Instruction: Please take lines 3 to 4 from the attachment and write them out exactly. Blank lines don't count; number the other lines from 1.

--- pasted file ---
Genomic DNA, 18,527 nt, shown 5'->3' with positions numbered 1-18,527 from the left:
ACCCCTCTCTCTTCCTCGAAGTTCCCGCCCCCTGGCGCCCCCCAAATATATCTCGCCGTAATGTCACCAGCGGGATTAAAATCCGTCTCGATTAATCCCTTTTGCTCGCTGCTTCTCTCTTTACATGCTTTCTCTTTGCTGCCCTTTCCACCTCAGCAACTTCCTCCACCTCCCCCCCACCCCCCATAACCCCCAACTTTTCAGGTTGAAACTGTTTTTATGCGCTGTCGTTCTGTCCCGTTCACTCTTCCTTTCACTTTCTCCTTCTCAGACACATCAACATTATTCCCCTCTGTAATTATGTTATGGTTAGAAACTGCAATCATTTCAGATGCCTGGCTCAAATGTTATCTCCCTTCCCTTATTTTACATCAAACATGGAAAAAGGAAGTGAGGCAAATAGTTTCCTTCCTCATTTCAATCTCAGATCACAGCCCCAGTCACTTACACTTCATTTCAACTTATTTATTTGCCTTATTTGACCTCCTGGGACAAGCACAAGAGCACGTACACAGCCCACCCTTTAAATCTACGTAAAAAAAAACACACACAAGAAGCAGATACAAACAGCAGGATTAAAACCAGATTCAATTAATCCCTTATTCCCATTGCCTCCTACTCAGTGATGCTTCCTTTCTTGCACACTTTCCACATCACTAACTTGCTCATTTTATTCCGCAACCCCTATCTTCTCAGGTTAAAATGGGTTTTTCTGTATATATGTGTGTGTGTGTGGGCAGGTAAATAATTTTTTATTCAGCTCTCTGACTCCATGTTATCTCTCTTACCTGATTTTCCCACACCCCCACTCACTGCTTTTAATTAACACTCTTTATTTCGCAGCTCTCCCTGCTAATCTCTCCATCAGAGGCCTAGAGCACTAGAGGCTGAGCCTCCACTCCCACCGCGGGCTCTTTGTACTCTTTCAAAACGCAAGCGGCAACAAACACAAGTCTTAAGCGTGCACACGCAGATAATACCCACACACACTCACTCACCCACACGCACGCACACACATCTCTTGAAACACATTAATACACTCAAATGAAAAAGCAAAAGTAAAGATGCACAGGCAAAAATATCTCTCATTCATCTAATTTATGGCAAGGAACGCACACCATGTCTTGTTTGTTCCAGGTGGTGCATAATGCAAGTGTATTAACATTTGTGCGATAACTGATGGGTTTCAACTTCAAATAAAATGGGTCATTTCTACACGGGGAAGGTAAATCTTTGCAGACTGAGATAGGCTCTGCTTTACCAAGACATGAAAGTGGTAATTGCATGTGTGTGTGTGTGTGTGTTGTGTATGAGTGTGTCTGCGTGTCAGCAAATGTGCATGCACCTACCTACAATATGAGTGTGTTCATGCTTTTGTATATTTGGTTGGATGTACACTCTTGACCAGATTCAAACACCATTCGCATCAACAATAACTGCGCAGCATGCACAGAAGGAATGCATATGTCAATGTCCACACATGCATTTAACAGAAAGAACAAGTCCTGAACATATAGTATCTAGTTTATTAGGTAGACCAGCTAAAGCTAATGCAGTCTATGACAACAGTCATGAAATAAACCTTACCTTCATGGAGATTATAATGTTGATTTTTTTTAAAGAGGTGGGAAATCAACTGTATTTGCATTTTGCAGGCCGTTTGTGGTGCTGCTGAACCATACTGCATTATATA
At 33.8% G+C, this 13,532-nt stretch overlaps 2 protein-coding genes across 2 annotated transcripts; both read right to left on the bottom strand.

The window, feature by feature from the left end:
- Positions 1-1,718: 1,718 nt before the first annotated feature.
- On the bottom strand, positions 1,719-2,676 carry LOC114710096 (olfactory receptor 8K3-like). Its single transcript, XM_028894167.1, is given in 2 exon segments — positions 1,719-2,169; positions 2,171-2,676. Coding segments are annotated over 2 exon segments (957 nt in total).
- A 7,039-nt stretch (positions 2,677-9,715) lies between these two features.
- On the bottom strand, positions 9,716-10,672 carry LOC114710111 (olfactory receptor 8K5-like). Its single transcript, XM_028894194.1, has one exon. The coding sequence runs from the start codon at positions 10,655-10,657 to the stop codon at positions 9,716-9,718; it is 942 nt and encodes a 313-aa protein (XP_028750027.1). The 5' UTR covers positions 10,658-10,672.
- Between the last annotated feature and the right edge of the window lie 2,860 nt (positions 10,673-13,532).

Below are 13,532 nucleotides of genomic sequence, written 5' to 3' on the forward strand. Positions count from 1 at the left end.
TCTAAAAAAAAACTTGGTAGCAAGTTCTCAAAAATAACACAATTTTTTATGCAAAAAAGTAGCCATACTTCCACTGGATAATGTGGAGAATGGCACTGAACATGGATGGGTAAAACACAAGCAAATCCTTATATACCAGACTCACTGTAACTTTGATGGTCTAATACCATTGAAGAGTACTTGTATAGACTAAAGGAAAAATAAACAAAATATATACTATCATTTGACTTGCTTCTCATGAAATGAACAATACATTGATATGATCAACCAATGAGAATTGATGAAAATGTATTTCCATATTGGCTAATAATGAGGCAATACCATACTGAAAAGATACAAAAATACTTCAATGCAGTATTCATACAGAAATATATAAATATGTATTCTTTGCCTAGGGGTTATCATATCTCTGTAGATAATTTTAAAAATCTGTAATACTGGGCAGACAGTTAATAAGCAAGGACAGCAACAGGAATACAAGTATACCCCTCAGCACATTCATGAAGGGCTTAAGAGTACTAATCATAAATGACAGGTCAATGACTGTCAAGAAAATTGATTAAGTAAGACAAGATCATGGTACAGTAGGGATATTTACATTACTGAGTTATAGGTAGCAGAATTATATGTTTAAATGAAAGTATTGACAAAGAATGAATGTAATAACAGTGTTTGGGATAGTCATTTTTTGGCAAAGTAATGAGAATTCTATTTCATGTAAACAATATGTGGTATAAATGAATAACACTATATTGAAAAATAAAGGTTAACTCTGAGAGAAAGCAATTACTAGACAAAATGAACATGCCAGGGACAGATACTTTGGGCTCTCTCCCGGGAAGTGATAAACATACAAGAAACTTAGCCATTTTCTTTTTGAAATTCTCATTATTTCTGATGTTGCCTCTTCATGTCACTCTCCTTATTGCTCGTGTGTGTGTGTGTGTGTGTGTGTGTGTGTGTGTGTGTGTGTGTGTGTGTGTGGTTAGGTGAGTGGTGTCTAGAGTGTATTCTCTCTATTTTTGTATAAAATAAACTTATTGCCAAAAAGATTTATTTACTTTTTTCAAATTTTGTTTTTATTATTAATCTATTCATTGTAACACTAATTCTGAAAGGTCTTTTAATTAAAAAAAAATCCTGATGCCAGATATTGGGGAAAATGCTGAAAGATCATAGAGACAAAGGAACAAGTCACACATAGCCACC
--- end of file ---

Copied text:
At 33.8% G+C, this 13,532-nt stretch overlaps 2 protein-coding genes across 2 annotated transcripts; both read right to left on the bottom strand.

The window, feature by feature from the left end: